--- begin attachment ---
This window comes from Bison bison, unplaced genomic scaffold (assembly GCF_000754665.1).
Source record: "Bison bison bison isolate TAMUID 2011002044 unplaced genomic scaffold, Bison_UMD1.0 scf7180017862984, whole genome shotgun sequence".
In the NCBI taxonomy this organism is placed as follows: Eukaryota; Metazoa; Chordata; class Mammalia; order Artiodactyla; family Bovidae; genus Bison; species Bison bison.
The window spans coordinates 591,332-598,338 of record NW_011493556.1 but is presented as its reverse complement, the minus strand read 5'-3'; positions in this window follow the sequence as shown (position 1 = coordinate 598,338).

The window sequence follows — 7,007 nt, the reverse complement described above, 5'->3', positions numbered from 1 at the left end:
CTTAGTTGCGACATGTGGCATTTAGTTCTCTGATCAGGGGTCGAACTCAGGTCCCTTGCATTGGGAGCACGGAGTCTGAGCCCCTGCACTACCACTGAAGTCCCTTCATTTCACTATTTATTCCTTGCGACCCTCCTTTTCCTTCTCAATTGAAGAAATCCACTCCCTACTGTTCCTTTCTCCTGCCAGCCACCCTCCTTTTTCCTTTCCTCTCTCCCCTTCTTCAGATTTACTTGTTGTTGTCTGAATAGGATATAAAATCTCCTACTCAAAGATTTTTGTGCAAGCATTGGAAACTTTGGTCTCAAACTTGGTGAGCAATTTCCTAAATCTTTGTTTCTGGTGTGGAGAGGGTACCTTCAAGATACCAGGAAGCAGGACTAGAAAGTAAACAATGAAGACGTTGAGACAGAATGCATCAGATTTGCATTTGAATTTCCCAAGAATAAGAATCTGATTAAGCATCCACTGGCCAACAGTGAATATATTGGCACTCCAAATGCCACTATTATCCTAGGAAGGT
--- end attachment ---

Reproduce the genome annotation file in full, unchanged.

This window comes from Bison bison, unplaced genomic scaffold (assembly GCF_000754665.1).
Source record: "Bison bison bison isolate TAMUID 2011002044 unplaced genomic scaffold, Bison_UMD1.0 scf7180017862984, whole genome shotgun sequence".
In the NCBI taxonomy this organism is placed as follows: Eukaryota; Metazoa; Chordata; class Mammalia; order Artiodactyla; family Bovidae; genus Bison; species Bison bison.
The window spans coordinates 591,332-598,338 of record NW_011493556.1 but is presented as its reverse complement, the minus strand read 5'-3'; positions in this window follow the sequence as shown (position 1 = coordinate 598,338).

The window sequence follows — 7,007 nt, the reverse complement described above, 5'->3', positions numbered from 1 at the left end:
CTTAGTTGCGACATGTGGCATTTAGTTCTCTGATCAGGGGTCGAACTCAGGTCCCTTGCATTGGGAGCACGGAGTCTGAGCCCCTGCACTACCACTGAAGTCCCTTCATTTCACTATTTATTCCTTGCGACCCTCCTTTTCCTTCTCAATTGAAGAAATCCACTCCCTACTGTTCCTTTCTCCTGCCAGCCACCCTCCTTTTTCCTTTCCTCTCTCCCCTTCTTCAGATTTACTTGTTGTTGTCTGAATAGGATATAAAATCTCCTACTCAAAGATTTTTGTGCAAGCATTGGAAACTTTGGTCTCAAACTTGGTGAGCAATTTCCTAAATCTTTGTTTCTGGTGTGGAGAGGGTACCTTCAAGATACCAGGAAGCAGGACTAGAAAGTAAACAATGAAGACGTTGAGACAGAATGCATCAGATTTGCATTTGAATTTCCCAAGAATAAGAATCTGATTAAGCATCCACTGGCCAACAGTGAATATATTGGCACTCCAAATGCCACTATTATCCTAGGAAGGT